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Most computer-savvy people have heard of toolbars. They are one of the most polarizing topics, and there is a very vocal group of people who downright hate them. But nothing is ever as one-sided as it seems.
I posit there is a time and place for toolbars, and they can benefit both the toolbar company and the computer user.
Image Courtesy of Flickr
What Is a Toolbar?
For those who don’t know, a toolbar is an add-on feature to a browser. The purpose of the toolbar is to add functionality and a one-click access to popular online sites and services. Microsoft and Yahoo offer toolbars, and before they got into the business of browsers with Chrome, Google had (and still has) toolbars for both Microsoft’s IE and Mozilla’s Firefox.
Using their toolbar meant you didn’t have to visit the Google home page when you wanted to look something up. You could search directly from the toolbar, no matter what webpage you were on. It was a nice add-on and stated as a very popular and useful piece of software.
Image via Flickr
Then the Bad Guys Came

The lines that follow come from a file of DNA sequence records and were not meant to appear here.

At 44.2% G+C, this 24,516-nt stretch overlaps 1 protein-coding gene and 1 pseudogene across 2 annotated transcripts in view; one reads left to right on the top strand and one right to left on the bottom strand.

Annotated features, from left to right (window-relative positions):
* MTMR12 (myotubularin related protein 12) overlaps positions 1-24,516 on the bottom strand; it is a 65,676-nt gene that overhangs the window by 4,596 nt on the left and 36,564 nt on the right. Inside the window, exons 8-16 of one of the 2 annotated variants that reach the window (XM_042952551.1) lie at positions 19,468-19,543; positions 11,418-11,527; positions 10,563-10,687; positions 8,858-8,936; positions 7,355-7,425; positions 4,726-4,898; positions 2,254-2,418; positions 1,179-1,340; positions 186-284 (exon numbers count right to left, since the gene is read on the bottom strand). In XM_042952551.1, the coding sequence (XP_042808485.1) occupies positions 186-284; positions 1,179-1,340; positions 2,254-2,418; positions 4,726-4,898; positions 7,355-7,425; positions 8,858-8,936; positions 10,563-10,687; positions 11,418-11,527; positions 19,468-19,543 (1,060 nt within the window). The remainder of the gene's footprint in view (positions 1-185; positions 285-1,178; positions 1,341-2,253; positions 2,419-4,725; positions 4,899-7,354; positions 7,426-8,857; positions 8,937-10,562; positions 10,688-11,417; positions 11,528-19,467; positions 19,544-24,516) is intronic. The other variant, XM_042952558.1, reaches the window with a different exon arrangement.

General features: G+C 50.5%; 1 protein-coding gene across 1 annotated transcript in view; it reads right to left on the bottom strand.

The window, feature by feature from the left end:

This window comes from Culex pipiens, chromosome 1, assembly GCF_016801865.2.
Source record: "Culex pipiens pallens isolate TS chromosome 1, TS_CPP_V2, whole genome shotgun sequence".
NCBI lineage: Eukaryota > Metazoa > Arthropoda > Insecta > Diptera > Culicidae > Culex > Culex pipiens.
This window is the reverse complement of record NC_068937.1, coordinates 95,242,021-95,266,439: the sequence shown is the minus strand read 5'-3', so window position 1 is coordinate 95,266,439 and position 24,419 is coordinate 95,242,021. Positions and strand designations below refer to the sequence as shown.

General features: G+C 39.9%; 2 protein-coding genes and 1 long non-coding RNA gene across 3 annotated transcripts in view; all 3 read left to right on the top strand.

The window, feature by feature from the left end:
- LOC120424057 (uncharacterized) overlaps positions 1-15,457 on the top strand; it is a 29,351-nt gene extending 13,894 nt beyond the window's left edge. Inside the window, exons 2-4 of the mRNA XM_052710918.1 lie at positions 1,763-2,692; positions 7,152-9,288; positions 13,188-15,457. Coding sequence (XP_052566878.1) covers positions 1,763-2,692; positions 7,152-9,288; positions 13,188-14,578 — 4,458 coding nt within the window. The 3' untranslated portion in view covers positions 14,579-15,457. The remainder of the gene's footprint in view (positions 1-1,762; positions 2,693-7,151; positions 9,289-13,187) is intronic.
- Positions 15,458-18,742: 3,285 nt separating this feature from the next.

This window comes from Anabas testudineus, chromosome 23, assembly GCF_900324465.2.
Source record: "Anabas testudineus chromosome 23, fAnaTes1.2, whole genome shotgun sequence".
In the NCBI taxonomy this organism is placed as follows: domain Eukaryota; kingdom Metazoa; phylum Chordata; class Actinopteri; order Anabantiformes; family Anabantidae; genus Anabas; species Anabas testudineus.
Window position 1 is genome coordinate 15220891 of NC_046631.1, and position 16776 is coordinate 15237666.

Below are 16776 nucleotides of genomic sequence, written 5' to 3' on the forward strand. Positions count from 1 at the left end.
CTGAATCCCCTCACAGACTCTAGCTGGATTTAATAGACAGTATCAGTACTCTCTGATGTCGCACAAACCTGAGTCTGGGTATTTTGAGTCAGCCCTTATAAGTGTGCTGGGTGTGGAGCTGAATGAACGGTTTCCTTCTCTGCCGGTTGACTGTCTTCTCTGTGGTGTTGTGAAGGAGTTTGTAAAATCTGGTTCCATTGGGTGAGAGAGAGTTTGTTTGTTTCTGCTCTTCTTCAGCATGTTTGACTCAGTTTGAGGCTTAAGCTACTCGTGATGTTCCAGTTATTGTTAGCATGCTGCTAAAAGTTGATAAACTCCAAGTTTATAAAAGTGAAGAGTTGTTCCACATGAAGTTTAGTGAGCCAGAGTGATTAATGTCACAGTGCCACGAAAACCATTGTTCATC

The problems with toolbars started when some unscrupulous companies started to bundle toolbars into popular downloads without giving people the option to not include the toolbar. Soon many low-life companies created their own toolbars which would hijack people’s browsers, start pages and even skew search results just to add fraudulent ad clicks to fill the pockets of evil programmers. These toolbars were hard to uninstall, kept reappearing and eventually tarnished the reputation of all toolbars.
A Delicate Balancing Act
Not that they every went away, but toolbars are back and are looking to regain some goodwill. In order to become worthwhile, a toolbar has to have a benefit for both the company and the user. If it’s too one-sided for the company, then it won’t offer a valuable service to the user and will be uninstalled. If it’s too one-sided for the user, it’s a waste of resources for the company and won’t be maintained.
Trying to walk that equality line are toolbars from Zugo Bing. They offer companies the ability to create a free (to them and the user) branded toolbar and start page they can customize. The company benefits by keeping their name in front of their users and not having to compete with the likes of Yahoo and Google. And the customer benefits by accessing top search functionality from engines like Microsoft’s Bing. They get one-click access to popular sites like Facebook and Twitter, as well as quick weather and news feeds. Best of all, customers get access to special offers and services from a company they already support.
Since there is no longer an incentive for click fraud, the days of the evil toolbar are starting to be over. But the fear and anger that toolbars created still remain fresh in many minds. As more companies embrace custom toolbars, the more the bad memories will fade.